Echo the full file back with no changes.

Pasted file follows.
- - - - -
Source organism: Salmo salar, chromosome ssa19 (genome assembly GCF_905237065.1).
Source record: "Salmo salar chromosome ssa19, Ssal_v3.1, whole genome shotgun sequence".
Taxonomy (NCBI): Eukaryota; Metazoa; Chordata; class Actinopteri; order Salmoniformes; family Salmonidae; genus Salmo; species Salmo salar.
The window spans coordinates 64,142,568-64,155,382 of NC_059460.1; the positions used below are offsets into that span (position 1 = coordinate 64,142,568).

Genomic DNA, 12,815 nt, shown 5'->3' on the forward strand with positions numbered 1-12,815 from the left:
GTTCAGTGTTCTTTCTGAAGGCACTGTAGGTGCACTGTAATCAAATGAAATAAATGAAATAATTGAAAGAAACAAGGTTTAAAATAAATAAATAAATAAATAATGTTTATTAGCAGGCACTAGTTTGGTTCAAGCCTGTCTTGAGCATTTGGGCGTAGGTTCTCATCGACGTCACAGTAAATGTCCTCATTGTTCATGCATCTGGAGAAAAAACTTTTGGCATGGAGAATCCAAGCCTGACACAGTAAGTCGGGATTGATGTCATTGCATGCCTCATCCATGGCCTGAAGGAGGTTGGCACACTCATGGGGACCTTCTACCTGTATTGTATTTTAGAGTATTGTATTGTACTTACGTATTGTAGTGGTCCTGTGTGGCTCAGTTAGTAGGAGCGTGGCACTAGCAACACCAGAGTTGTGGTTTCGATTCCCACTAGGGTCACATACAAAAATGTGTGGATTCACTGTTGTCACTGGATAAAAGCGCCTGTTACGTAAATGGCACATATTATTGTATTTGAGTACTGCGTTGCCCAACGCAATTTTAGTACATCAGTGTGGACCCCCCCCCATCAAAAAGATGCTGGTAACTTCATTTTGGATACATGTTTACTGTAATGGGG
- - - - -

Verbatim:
Source organism: Salmo salar, chromosome ssa19 (genome assembly GCF_905237065.1).
Source record: "Salmo salar chromosome ssa19, Ssal_v3.1, whole genome shotgun sequence".
Taxonomy (NCBI): Eukaryota; Metazoa; Chordata; class Actinopteri; order Salmoniformes; family Salmonidae; genus Salmo; species Salmo salar.
The window spans coordinates 64,142,568-64,155,382 of NC_059460.1; the positions used below are offsets into that span (position 1 = coordinate 64,142,568).

Genomic DNA, 12,815 nt, shown 5'->3' on the forward strand with positions numbered 1-12,815 from the left:
GTTCAGTGTTCTTTCTGAAGGCACTGTAGGTGCACTGTAATCAAATGAAATAAATGAAATAATTGAAAGAAACAAGGTTTAAAATAAATAAATAAATAAATAATGTTTATTAGCAGGCACTAGTTTGGTTCAAGCCTGTCTTGAGCATTTGGGCGTAGGTTCTCATCGACGTCACAGTAAATGTCCTCATTGTTCATGCATCTGGAGAAAAAACTTTTGGCATGGAGAATCCAAGCCTGACACAGTAAGTCGGGATTGATGTCATTGCATGCCTCATCCATGGCCTGAAGGAGGTTGGCACACTCATGGGGACCTTCTACCTGTATTGTATTTTAGAGTATTGTATTGTACTTACGTATTGTAGTGGTCCTGTGTGGCTCAGTTAGTAGGAGCGTGGCACTAGCAACACCAGAGTTGTGGTTTCGATTCCCACTAGGGTCACATACAAAAATGTGTGGATTCACTGTTGTCACTGGATAAAAGCGCCTGTTACGTAAATGGCACATATTATTGTATTTGAGTACTGCGTTGCCCAACGCAATTTTAGTACATCAGTGTGGACCCCCCCCCATCAAAAAGATGCTGGTAACTTCATTTTGGATACATGTTTACTGTAATGGGG